How One Fashion Designer Hopes to Change the World Through the Power of Underwear

Creator of fashion brand Wonder Wears the Gold, Sarah Harris recently sat down with Observer to discuss the inspiration behind her designs and what she hopes to accomplish with the messages crafted between her garment’s seams.
Creator of fashion brand Wonder Wears the Gold, Sarah Harris sat down with Observer to discuss the inspiration behind her designs and what she hopes to accomplish with the messages crafted between her garment’s seams. Facebook/Wonder Wears the Gold

With so many modern issues represented on our social media feeds and in our social circles, they often feel too overwhelming and large-scale for us to take on. So, in lieu of getting involved and advocating for what we believe in, we continue scrolling and reading about the big-ticket issues plaguing our society.

Thirty-year-old Sarah Harris, though, decided to take action through something she believed could reach the masses—undergarments. What first started out as a pair of rainbow underwear, which she designed after having a dream about them in 2017, has now evolved into a medium that raises awareness through radical art.

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When you click on her Instagram account, it’s like entering another galaxy full of unicorns, flowers, cacti and rainbows (her favorite). But, if you look a little closer, you’ll find messages stitched into the fabric of her designs that spread awareness for world peace, climate change, women’s rights, consent and body positivity. Harris’ brand Wonder Wears the Gold, which she sloganed “Wearable Art for the Cosmic Relief,” includes sweatshirts, T-shirts, jeans, bras and lots and lots of “wonderwear,” as she calls them.

Even with under 10,000 followers, she garnered the attention of St. Vincent, who was pictured in one of her more popular undergarments, “The Hands.” Still, Harris is not particularly interested in growing her collection into a huge sensation. “I feel constantly weighed down by climate change and creating waste and creating more material things in the world. It makes it really difficult for me to want to ‘grow my business.’ It feels so silly in a lot of ways, but I have to remember that art makes the world a better place,” the designer explained.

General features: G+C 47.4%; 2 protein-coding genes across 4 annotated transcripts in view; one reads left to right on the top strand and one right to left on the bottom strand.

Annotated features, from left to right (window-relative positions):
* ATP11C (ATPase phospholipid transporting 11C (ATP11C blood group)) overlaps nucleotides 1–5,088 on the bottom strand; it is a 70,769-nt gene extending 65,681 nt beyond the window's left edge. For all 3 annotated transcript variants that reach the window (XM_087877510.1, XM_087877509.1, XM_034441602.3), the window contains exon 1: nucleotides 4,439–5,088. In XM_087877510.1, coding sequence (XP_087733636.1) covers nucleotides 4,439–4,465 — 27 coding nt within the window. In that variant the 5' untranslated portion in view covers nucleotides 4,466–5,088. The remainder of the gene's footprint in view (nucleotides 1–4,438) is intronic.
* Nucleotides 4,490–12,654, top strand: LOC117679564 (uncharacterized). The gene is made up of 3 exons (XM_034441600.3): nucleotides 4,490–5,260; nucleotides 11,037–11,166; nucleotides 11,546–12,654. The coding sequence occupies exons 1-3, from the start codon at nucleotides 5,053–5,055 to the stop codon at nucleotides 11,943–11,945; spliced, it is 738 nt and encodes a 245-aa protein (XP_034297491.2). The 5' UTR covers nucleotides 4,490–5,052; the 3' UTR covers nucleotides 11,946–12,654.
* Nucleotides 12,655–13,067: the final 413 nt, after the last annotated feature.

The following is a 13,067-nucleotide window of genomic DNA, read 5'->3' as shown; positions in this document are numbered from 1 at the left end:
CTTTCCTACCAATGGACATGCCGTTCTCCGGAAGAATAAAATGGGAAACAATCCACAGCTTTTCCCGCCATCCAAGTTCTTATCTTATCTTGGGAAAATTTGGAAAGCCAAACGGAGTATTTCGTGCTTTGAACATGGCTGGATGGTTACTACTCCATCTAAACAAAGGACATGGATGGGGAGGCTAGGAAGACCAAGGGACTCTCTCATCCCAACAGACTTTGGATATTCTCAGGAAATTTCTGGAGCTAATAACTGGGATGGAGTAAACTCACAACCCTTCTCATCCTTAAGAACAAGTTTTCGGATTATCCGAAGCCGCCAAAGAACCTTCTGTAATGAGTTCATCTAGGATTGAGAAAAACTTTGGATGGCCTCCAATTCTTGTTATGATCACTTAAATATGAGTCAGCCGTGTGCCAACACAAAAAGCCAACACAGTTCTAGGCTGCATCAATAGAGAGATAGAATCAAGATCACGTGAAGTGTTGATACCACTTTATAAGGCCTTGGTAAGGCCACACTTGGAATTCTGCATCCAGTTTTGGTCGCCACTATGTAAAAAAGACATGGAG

Harris recently sat down with Observer to discuss the inspiration behind her designs and what she hopes to accomplish with the messages crafted between her garment’s seams.

What was the inspiration behind your brand?
Well, I was living in Joshua Tree at the time. One night, I had a dream that I made myself a pair of rainbow underwear. There was a unicorn involved, and I don’t quite remember how, but I do remember feeling this sparkling magical power while wearing the underwear. Anyway, the next day, I couldn’t stop thinking about the dream. I decided to go to the thrift store and bought a bunch of colorful blank T-shirts so I could cut them up and make this pair of rainbow underwear. I spent the whole day hand stitching them, and I felt so satisfied. I’d never made anything quite like it before, and I remember showing one of my friends at the time, and she was like “OMG, I want a pair.” I had been making other clothing at the time, but that piece specifically got a different reaction. And slowly, I started making them on the side whenever I had the time.

How did you come up with the name “Wonder Wears the Gold”?
Gosh, it took me at least a year of searching. And then I really needed to make an Instagram. I remember sitting on the grass outside of a coffee shop in Glassell Park trying all these words together and from somewhere it came: Wonder Wears the Gold. I always see it as a spiral. The question mark. Thinking about gold (the best things in life) and wondering how to get there. Then you look down and you’re like “Oh, I AM the GOLD.” It was me all along. Also Wondering WEARS the Gold, like the golden trophy goes to those who wonder beyond and think outside of this reality. It’s twisted and makes you think, which is why I like it. 

How do you use your collection to raise awareness for world issues?
When I wear inspired clothing on my body, I feel more inspired to live fully. Body positivity is also a huge part of my system—empowering other women not to feel shame in their bodies. I am super hairy and I like to expose myself to share that, and I think it is a great avenue of connection. I like to weave in my ethos subtly, whether it’s through embroidery or sharing a story or fabric choices or symbols or models. I think it is so important to be conscious about what we share. Lead by example is my motto, which, for me, has more longevity and is a daily practice.